Fighter jets drop new reality on eastern Ukraine

DONETSK -- If the fighter jets roaring overhead weren't enough of an indication that the situation in Donetsk had changed dramatically, the thundering air strikes that followed erased any doubt.

It was the Ukrainian military's biggest and most rapid response since the unrest began here in the east three months ago.

Their target: pro-Russian separatists who had launched an audacious attempt to seize the city's international airport.

The separatists made their first move on the airport in the dead of night. Pictures emerged of heavily-armed militants in the airport terminals and holding positions on the roof.

A military truck with armed pro-Russian militants drives through a police check-point toward the airport of the eastern city of Donetsk
A military truck with armed pro-Russian militants drives through a police check-point toward the airport of the eastern city of Donetsk, May 26, 2014.
REUTERS

By mid-morning, rebel reinforcements were arriving by the truckload, spreading out among the buildings and trees which line the airport perimeter.

As a group of separatist fighters took cover in a cluster of trees at the end of an on-ramp to the airport, three helicopter gunships seemingly came out of nowhere and opened fire, tearing into the woods and the grassy area in front.

The fighters on the ground tried to fight back, spraying gunfire in every direction.

The Ukrainian military operation -- using jet fighter air strikes, helicopter gunships, heavy artillery and a ground assault by Ukrainian paratroopers -- was unprecedented.

Bodies piled up at the morgue. Rebel commanders have said they lost more than 100 fighters. The Ukrainian government said its forces suffered no losses in the assault.

Bodies of separatists killed in a fight with pro-Ukrainian forces lay piled at a morgue in Donetsk
Bodies of separatists killed in a fight with pro-Ukrainian forces lay piled at a morgue in Donetsk, May 27, 2014.
REUTERS

The battle for the airport may prove pivotal for two reasons: it was the highest-profile attack separatists have launched so far, and it triggered the highest-profile response from the Ukrainian military so far.

Pro-Russian separatists have had the run of this region for a number of weeks. Armed gunmen roam the streets freely. There has been virtually no Ukrainian troop presence in Donetsk, and while there are still Ukrainian police here, neither side pays the other much attention -- the local police represent no challenge to the heavily armed gunmen.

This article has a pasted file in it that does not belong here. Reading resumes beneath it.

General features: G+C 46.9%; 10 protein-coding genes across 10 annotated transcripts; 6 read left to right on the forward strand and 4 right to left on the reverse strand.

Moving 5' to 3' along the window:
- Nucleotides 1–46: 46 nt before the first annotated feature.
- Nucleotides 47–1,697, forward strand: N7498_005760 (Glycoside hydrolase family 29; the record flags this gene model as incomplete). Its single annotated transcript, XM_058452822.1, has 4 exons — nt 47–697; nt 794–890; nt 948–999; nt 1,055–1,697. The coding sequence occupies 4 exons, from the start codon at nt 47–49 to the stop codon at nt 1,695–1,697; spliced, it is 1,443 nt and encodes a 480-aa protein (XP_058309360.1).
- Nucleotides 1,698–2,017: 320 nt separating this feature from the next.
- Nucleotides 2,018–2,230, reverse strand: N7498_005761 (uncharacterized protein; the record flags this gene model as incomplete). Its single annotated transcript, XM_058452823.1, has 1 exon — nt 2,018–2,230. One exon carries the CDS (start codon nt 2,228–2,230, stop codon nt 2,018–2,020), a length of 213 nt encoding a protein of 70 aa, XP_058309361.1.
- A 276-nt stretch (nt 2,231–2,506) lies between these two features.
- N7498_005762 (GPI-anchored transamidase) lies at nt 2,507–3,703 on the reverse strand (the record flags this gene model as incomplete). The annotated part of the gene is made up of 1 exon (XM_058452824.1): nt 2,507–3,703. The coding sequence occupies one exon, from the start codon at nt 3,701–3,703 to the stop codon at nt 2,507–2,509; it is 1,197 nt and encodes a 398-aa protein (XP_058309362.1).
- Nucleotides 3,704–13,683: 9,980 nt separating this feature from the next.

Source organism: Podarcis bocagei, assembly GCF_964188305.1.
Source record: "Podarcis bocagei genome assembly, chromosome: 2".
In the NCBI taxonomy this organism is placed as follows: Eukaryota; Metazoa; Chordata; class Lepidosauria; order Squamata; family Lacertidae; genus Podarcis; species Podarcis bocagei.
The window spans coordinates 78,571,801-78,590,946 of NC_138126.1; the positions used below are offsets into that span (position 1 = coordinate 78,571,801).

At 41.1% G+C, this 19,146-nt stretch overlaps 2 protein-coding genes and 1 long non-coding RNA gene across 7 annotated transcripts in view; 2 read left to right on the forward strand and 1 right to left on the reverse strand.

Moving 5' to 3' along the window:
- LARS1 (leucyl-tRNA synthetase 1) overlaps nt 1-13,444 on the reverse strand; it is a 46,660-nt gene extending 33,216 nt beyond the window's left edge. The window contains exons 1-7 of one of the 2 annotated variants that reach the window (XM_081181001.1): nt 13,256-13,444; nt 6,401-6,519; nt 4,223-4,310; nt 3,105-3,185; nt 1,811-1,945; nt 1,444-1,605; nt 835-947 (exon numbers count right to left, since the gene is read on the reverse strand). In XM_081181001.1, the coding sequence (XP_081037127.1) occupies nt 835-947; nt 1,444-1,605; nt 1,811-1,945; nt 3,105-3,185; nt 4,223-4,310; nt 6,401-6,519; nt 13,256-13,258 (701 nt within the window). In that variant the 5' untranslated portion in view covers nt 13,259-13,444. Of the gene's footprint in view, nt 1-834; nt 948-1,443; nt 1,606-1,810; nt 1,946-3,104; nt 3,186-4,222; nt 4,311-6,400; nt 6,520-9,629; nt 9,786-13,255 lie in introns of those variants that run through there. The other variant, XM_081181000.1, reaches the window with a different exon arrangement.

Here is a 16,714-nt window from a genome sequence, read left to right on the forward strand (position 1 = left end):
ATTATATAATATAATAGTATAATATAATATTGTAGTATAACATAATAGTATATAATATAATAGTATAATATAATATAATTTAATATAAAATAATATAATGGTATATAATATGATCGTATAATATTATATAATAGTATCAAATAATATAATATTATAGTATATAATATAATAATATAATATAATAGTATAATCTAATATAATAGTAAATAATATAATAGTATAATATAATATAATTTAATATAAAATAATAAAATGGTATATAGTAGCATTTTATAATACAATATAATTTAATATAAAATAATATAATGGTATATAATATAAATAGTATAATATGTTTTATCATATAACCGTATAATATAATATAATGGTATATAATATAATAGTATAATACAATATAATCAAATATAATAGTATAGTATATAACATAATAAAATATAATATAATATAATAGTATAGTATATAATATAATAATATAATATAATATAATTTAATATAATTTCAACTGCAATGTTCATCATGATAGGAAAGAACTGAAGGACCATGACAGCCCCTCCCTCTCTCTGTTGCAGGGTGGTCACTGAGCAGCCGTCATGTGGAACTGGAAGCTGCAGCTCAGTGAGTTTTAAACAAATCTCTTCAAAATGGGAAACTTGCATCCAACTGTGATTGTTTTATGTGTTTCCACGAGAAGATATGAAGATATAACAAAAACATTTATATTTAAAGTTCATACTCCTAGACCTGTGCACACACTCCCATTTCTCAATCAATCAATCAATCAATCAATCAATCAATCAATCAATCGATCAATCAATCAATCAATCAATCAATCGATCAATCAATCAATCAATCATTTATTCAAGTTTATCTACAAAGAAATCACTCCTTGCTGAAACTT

Separatists still control important government buildings, and they made good on their vow to ensure that not a single vote was cast here in the country's presidential elections.

While president-elect Petro Poroshenko has called for peaceful negotiations with the separatists, he's compared the armed pro-Russians to "Somali pirates," and said the crisis should be resolved in a matter of hours, not months.

Now Donetsk is bracing for what comes next. Shops and restaurants are closed. Rumors are rife that Ukrainian military units are getting ready to launch an invasion to retake the city.

In an emergency televised address on Tuesday, the Donetsk's mayor warned people to stay indoors, while assuring nervous residents that government forces would not push into the center of the city. At night, this normally bustling city of more than 1 million people, seems virtually deserted.

The large-scale military response signaled a significant change in tactics.

Ukraine's government has been reluctant for months to unleash its heavy weapons against pro-Russian separatists, for fear of provoking a response from Moscow. There are still tens of thousands of Russian troops massed near the Ukrainian border, but U.S. officials told CBS News on Tuesday that about 6,000 of the approximately 40,000 troops near the border had returned to their home bases, and a couple thousand more are getting ready to move.

Moscow announced the planned withdrawal of troops from the border area several days ago, but officials said it could take almost a month for the repositioning to be completed.

The separatists won't last long without Russian backing. On Tuesday, the separatist leader in Donetsk, Denis Pushilin, made a direct appeal to Putin for help. He may be feeling more isolated, and increasingly desperate.

The Russian government has demanded an immediate halt to Ukraine's military offensive in the east, but the repositioning of Russian troops away from the Ukrainian border sends a message.

And Ukrainian deputy prime minister Vitaly Yarema said Tuesday that the "anti-terrorist operation" would continue in the east, "until all the militants are annihilated."